Super random, but I was quite surprised that KFC in Austria were served in pretty paper plates, and sells yummy garlic mayo. Yep, it wasn't free. By pretty, i mean hideously-laminated-&-massively-repeated-logo plates. It was one of the KFC along the highway before we reached the city. On the first day, we checked into our biggest Airbnb. I think it's the biggest flat I've rented till date. Mom was super pleased. The apartment has high fluffy beds, a huge living room space and 2 bathrooms. Great when you're traveling in a large group. However there was only one WC. From the results of my googling. The apartment has german toilets. If you're not sure what is it, this would probably explain a lot. Basically, the toilet is shaped in way that it collects all your poop for inspection before flushing it. All of us were so not used to it and often exploded into crazy laughter whenever someone comes out from the loo.
We reached Vienna city quite late in the afternoon. Our Airbnb location wasn't central, it didn't really bother us as we drove around. We had a warm welcome from the owner who gave us lots of tips. He highly discouraged driving around the city because it wasn't easy to find a parking. However lady luck was with us, we got around fine. On the first day, we just randomly explored our neighborhood on foot and didn't really find anything interesting.
Fresh new day after a comfty rest in fluffy beds, we left for the Schönbrunn Palace early. Since we were told that it was extremely difficult to find parking, which turned out fine in the end. There were indeed a lot of people. Lots of touring busses, a huge long queue to get the tickets— which we ended up not buying the Palace tour ticket. We decided to drop the Palace visit and explored the gardens. Even then, 1 day tour isn't enough. The gardens are huge, there was a zoo that took up a huge portion as well and we didn't have enough time to cover everything, much less the Palace. So if you plan to see everything, you'd probably need 2 days.
The weather's perfect! Maybe a little too warm to stay under the sun for too long. I assure you, I've got sun burns all over my shoulder, even my feet got toasted pretty bad. Luckily, there were a couple of ice cream truck / corners so you can stay chilled and hydrated. Plus seriously, those Oreo sticks were super worth the calories :P
Food wise, since we didn't really explore the Palace side, which I am sure would have more food options. We were already pretty far out in the gardens by lunch. The simplest option was to dine at the only restaurant located at the Gloriette. The food was very plain and average, not really something I thought they'd serve in such an amazing place. Or maybe there were too many people. Opting to be sitted inside gives you a superb view of the building and the panoramic view.
There's not only 1 garden, but many
Which means access to certain gardens are not free. We didn't buy any package since we did not visit the Palace. So we took individual garden tickets. The cost of a ticket vaires from 3 to 6€.
I went in to the Privy garden for 3,80€ which I thought wasn't really worth it. A fee to the gardeners who takes care of the place perhaps? There wasn't much to see, besides walking under mossy tunnels. However there's a little elevated stage which allows you to have an overview of the "backyard" of the palace.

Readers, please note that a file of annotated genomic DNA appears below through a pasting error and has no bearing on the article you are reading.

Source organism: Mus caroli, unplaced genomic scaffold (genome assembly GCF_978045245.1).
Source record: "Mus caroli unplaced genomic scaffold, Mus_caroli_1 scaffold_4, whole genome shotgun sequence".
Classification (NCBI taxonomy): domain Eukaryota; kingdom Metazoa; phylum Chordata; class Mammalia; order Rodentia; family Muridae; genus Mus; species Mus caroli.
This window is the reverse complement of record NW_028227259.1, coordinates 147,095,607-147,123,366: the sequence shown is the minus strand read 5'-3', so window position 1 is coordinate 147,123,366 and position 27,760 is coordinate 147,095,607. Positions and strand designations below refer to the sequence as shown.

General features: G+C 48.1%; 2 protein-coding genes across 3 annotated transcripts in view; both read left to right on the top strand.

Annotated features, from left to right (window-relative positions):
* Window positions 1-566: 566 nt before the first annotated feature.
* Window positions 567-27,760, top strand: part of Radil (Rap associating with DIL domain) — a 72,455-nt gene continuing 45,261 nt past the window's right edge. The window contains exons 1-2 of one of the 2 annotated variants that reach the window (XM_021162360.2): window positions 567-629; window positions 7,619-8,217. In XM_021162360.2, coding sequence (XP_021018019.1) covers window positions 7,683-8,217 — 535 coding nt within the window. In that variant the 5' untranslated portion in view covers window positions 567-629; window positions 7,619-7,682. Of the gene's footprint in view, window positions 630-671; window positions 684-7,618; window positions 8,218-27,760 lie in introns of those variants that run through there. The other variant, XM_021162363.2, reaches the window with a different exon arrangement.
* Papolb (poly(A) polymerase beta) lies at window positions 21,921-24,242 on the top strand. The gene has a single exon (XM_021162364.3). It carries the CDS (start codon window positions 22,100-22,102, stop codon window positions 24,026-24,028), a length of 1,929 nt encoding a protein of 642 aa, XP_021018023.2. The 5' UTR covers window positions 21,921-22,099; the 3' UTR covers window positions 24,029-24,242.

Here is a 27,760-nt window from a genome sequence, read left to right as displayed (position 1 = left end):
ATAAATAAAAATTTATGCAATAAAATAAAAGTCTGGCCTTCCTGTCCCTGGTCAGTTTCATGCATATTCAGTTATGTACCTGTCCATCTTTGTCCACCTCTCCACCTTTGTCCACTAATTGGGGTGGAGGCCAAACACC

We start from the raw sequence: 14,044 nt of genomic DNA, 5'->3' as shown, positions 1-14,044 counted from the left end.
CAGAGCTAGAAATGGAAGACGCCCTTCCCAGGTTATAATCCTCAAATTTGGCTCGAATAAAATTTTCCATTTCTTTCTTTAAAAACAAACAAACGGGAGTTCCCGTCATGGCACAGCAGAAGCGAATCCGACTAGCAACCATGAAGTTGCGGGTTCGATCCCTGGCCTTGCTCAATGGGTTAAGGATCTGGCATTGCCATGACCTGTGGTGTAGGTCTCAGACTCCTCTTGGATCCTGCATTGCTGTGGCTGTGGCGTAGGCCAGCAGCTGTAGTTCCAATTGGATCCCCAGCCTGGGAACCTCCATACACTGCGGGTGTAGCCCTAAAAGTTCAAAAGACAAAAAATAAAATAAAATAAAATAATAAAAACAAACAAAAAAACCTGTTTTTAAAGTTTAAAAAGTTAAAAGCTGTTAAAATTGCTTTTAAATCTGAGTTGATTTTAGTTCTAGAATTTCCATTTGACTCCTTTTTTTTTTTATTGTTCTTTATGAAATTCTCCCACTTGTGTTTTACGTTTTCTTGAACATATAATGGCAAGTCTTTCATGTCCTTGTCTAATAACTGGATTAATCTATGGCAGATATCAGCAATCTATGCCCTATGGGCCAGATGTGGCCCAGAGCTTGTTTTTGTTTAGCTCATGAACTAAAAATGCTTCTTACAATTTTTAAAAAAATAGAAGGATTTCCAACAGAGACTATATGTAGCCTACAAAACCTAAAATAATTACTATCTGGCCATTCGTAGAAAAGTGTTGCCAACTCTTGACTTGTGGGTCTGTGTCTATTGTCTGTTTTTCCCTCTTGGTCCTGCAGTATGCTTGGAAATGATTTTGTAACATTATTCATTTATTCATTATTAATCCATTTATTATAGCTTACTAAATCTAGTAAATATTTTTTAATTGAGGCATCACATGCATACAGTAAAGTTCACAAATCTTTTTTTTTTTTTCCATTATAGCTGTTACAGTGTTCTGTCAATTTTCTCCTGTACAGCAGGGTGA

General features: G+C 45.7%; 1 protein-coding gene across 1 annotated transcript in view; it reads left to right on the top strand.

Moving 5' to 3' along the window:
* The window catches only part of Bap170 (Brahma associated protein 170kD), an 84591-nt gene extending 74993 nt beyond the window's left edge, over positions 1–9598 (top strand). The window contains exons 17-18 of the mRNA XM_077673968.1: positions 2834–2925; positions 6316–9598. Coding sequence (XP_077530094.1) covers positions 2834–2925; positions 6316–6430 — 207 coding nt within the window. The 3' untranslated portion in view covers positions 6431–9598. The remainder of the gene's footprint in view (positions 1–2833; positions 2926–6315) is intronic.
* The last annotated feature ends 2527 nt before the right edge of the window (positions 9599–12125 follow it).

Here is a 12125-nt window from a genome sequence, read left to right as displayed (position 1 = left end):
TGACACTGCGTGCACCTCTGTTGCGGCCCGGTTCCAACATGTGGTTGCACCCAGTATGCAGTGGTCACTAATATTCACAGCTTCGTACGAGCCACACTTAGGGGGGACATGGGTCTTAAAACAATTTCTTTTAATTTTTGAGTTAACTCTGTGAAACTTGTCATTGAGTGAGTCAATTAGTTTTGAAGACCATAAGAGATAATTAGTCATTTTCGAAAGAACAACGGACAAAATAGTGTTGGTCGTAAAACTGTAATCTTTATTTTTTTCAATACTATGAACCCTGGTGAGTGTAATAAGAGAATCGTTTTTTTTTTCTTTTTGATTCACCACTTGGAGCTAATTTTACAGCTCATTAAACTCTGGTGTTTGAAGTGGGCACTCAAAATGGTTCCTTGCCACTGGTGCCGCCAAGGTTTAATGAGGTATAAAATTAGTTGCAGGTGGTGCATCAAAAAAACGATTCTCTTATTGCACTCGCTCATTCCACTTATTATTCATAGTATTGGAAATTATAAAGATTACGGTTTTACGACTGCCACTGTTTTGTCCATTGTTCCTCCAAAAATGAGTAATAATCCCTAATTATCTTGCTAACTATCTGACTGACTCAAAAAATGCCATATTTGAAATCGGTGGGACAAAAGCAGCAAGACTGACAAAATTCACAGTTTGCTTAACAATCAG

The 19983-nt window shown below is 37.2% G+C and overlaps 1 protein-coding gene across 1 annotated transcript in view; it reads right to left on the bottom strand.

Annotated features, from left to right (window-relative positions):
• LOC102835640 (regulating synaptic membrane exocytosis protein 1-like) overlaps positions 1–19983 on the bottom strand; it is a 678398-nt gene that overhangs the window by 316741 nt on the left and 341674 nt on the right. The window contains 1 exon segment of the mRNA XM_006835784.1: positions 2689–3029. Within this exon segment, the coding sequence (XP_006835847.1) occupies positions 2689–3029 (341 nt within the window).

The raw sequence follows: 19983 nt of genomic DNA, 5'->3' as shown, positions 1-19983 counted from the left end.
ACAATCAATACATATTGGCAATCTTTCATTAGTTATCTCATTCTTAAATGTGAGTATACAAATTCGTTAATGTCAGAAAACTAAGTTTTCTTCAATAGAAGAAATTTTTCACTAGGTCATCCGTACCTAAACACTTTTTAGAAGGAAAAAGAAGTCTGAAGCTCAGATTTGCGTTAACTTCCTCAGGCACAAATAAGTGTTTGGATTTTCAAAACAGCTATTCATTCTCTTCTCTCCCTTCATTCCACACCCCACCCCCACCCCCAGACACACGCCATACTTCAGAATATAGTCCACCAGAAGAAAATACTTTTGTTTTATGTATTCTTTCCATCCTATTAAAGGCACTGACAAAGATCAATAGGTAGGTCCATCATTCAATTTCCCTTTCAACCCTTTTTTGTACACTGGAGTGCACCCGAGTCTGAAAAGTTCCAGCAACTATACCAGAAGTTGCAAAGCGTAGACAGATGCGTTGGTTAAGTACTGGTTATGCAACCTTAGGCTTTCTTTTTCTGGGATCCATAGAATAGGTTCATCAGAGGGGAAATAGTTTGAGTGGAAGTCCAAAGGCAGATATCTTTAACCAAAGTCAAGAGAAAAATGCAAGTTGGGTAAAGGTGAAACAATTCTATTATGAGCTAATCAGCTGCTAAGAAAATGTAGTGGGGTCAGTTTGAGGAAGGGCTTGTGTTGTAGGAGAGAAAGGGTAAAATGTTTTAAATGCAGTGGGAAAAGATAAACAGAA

I've also paid another 3,80€ for the Orangery Garden which was even more disappointing. Walking areas were very limited, you couldn't really get upclose to any lemons either. I hardly saw any oranges either.
I was looking forward to the Maze, but it was much smaller than I expected. There's 3 different mazes and the ticket for the entrance is around 5,50€. And no surprises, it was flooded with quite a lot of children.
If you don't mind the sun,
this could be a perfect picnic spot
Life is a maze
Don't just gaze,
Change your pace,
to win the race
By late afternoon, we finally reached the Palm House Gardens but everyone was tired and no one was interested to go in. It was another ticket to purchase and my parents were definitely bored of seeing more plants. So I could only peek through the front door.
Oh do take note, if you're a student, please don't forget to bring your student ID! No pass no discount. I met some not so friendly cashier when my brother was fishing for his ID while I tired to pass myself as a student. Clearly it didn't work. It wasn't as simple as the Mucha Museum in Prague! And that's it for the Palace.
The next stop I headed to the Belvedere Museum to check out Gustav Klimt's exhibition. Only Jean and I went. Klimt was one of the artist that I enjoyed when I was studying. I had to do some artworks inspired by him, thought I have no idea where are my own works now ;) Anyway, if I hadn't mention Belvedere Museum, you may mistaken the building above as part of the Schonbrunn Palace. All of these iconic buildings seems to look quite a like.
The period I visited the place, they had some renovations going on. The museum was split into Upper Belvedere and Lower Belvedere. (Omg, typing so much Belvedere constantly reminds me of the vodka :P) The Lower Belvedere was under construction and we arrived quite late; so the lady at the counter recommended us to simply visit the Upper Belvedere where all their main collection and Klimt's collection were at. It took us an hour to see everything. I didn't take a lot of photos either, I was too pre-occupied looking at the artworks and studying the detail.
*** Don't forget your student IDs for discount!
That's it for Vienna! Everything's relatively cheaper than France. I'm sure it's could be a good city for upcoming shopping trips. Till then! Cya!